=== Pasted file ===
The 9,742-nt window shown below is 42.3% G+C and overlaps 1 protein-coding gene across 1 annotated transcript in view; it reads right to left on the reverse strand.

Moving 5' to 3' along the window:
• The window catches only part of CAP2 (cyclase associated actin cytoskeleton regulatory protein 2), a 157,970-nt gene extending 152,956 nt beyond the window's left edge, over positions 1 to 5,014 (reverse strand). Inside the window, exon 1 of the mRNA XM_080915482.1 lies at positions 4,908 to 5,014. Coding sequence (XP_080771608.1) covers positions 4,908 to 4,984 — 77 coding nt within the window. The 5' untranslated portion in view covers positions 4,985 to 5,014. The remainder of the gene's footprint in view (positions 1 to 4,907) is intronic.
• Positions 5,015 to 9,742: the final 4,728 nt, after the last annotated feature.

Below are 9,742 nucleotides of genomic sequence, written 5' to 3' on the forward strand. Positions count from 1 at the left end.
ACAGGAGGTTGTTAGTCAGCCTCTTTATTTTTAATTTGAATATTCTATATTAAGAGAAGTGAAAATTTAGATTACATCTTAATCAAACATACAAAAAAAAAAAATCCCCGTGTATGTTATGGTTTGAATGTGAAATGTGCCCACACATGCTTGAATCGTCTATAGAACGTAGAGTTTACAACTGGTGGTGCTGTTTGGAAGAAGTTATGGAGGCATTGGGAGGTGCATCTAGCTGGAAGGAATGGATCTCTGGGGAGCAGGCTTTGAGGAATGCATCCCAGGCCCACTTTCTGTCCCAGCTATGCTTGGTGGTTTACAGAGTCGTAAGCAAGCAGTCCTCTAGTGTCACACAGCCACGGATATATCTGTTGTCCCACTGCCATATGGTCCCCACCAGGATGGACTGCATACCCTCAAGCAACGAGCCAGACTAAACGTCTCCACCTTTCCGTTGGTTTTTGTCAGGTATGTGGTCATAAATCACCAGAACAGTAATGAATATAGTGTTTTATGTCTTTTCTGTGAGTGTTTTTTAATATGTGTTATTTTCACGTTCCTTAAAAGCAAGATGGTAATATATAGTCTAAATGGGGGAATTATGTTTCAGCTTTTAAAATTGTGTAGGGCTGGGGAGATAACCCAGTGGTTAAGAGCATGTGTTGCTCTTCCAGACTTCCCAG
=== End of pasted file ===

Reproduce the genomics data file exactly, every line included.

The 9,742-nt window shown below is 42.3% G+C and overlaps 1 protein-coding gene across 1 annotated transcript in view; it reads right to left on the reverse strand.

Moving 5' to 3' along the window:
• The window catches only part of CAP2 (cyclase associated actin cytoskeleton regulatory protein 2), a 157,970-nt gene extending 152,956 nt beyond the window's left edge, over positions 1 to 5,014 (reverse strand). Inside the window, exon 1 of the mRNA XM_080915482.1 lies at positions 4,908 to 5,014. Coding sequence (XP_080771608.1) covers positions 4,908 to 4,984 — 77 coding nt within the window. The 5' untranslated portion in view covers positions 4,985 to 5,014. The remainder of the gene's footprint in view (positions 1 to 4,907) is intronic.
• Positions 5,015 to 9,742: the final 4,728 nt, after the last annotated feature.

Below are 9,742 nucleotides of genomic sequence, written 5' to 3' on the forward strand. Positions count from 1 at the left end.
ACAGGAGGTTGTTAGTCAGCCTCTTTATTTTTAATTTGAATATTCTATATTAAGAGAAGTGAAAATTTAGATTACATCTTAATCAAACATACAAAAAAAAAAAATCCCCGTGTATGTTATGGTTTGAATGTGAAATGTGCCCACACATGCTTGAATCGTCTATAGAACGTAGAGTTTACAACTGGTGGTGCTGTTTGGAAGAAGTTATGGAGGCATTGGGAGGTGCATCTAGCTGGAAGGAATGGATCTCTGGGGAGCAGGCTTTGAGGAATGCATCCCAGGCCCACTTTCTGTCCCAGCTATGCTTGGTGGTTTACAGAGTCGTAAGCAAGCAGTCCTCTAGTGTCACACAGCCACGGATATATCTGTTGTCCCACTGCCATATGGTCCCCACCAGGATGGACTGCATACCCTCAAGCAACGAGCCAGACTAAACGTCTCCACCTTTCCGTTGGTTTTTGTCAGGTATGTGGTCATAAATCACCAGAACAGTAATGAATATAGTGTTTTATGTCTTTTCTGTGAGTGTTTTTTAATATGTGTTATTTTCACGTTCCTTAAAAGCAAGATGGTAATATATAGTCTAAATGGGGGAATTATGTTTCAGCTTTTAAAATTGTGTAGGGCTGGGGAGATAACCCAGTGGTTAAGAGCATGTGTTGCTCTTCCAGACTTCCCAG